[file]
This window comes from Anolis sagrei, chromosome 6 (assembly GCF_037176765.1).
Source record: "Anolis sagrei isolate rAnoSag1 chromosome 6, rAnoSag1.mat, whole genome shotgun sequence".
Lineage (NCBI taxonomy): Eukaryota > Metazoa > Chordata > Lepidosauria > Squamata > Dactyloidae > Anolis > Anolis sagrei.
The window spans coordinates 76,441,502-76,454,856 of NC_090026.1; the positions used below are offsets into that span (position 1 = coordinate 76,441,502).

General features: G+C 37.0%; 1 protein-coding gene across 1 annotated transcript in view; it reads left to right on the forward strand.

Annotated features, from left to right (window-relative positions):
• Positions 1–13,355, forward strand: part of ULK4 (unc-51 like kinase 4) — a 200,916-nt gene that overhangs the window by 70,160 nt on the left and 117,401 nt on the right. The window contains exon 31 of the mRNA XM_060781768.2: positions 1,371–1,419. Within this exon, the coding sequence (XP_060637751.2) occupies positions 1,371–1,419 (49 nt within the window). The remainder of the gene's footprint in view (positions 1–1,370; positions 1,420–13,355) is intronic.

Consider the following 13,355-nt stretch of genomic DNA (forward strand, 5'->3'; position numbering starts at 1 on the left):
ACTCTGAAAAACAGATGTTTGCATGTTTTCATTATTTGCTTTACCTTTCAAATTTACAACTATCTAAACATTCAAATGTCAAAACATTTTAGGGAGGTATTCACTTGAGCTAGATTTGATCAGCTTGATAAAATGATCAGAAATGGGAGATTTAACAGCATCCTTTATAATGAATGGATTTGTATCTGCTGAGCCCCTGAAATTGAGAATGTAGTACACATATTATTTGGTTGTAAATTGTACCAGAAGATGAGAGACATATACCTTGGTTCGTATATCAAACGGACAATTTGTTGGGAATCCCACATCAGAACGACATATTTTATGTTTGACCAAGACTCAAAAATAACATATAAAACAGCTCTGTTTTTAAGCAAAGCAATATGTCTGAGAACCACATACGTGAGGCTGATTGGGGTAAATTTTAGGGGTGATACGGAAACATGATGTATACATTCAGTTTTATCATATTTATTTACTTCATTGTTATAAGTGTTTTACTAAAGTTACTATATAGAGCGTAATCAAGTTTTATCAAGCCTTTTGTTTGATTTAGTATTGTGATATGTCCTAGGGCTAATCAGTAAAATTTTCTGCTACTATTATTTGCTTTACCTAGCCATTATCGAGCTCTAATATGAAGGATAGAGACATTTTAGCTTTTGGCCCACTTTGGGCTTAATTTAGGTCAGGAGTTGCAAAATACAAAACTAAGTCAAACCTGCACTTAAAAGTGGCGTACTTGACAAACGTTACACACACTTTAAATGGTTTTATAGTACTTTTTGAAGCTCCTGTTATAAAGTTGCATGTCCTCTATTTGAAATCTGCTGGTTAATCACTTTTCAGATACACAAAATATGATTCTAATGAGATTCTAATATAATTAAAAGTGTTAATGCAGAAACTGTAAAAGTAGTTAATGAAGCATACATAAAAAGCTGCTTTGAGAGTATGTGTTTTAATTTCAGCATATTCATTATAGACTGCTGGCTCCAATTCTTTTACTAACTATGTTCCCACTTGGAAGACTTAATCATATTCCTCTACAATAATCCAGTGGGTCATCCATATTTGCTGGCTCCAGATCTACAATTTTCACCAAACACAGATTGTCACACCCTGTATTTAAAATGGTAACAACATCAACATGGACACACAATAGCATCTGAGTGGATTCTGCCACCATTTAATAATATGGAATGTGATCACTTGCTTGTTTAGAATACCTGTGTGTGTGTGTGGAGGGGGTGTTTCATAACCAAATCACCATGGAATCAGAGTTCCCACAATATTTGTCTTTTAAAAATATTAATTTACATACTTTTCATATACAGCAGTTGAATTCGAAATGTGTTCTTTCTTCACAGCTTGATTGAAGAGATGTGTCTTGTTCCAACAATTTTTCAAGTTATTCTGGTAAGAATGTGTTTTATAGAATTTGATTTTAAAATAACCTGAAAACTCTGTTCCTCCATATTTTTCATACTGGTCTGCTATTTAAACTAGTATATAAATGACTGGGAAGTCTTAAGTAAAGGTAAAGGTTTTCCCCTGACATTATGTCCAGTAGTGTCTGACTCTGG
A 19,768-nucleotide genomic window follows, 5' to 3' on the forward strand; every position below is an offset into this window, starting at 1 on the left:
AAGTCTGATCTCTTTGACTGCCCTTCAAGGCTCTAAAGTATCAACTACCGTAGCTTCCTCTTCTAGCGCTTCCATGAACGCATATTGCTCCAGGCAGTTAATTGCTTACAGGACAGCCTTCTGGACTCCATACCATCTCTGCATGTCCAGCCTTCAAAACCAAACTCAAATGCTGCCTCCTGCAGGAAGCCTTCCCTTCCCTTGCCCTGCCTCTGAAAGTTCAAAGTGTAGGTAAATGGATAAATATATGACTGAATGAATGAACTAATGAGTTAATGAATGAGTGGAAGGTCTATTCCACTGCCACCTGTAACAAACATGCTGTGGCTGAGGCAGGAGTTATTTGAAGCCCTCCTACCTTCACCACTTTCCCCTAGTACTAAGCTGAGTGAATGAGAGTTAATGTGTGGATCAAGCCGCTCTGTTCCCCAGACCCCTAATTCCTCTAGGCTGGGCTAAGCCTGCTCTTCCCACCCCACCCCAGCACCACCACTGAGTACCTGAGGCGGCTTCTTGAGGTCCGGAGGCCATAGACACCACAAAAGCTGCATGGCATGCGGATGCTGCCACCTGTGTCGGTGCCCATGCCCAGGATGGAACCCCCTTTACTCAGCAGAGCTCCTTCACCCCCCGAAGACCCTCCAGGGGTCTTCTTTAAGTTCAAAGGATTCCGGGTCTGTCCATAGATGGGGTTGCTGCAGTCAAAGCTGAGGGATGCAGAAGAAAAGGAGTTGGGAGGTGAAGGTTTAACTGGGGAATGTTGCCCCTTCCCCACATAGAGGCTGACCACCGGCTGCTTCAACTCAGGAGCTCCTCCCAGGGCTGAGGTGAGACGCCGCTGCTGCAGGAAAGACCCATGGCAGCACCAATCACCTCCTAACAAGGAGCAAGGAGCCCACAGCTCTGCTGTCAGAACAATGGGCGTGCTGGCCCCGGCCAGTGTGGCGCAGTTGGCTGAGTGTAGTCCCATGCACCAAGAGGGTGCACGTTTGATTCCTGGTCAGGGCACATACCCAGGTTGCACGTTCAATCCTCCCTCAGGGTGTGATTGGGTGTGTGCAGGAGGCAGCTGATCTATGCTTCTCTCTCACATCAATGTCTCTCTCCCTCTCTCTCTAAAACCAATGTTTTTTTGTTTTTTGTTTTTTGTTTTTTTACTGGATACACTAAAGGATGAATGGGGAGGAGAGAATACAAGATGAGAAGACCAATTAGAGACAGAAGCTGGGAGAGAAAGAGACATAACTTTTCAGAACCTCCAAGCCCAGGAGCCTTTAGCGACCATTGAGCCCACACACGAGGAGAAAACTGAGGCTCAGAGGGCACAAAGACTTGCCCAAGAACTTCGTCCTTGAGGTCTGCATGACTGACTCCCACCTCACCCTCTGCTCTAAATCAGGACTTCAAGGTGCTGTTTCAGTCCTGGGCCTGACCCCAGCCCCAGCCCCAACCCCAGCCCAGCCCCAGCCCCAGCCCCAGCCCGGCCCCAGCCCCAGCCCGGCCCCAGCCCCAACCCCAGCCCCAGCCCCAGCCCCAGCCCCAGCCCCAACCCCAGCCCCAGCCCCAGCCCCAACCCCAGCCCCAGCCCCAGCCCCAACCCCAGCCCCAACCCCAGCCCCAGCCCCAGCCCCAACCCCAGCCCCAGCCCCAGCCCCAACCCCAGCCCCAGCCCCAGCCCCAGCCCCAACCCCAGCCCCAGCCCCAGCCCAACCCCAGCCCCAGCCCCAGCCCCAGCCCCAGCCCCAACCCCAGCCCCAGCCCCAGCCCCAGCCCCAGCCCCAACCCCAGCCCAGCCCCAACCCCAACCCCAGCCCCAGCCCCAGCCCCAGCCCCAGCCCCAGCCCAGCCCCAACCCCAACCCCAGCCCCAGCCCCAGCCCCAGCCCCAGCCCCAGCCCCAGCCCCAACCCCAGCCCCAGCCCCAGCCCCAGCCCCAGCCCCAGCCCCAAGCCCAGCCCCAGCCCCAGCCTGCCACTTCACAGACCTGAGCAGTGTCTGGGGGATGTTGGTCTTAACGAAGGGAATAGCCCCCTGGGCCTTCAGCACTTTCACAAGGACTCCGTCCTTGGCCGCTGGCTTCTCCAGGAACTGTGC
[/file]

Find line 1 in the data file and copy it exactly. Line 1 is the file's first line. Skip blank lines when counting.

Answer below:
This window comes from Anolis sagrei, chromosome 6 (assembly GCF_037176765.1).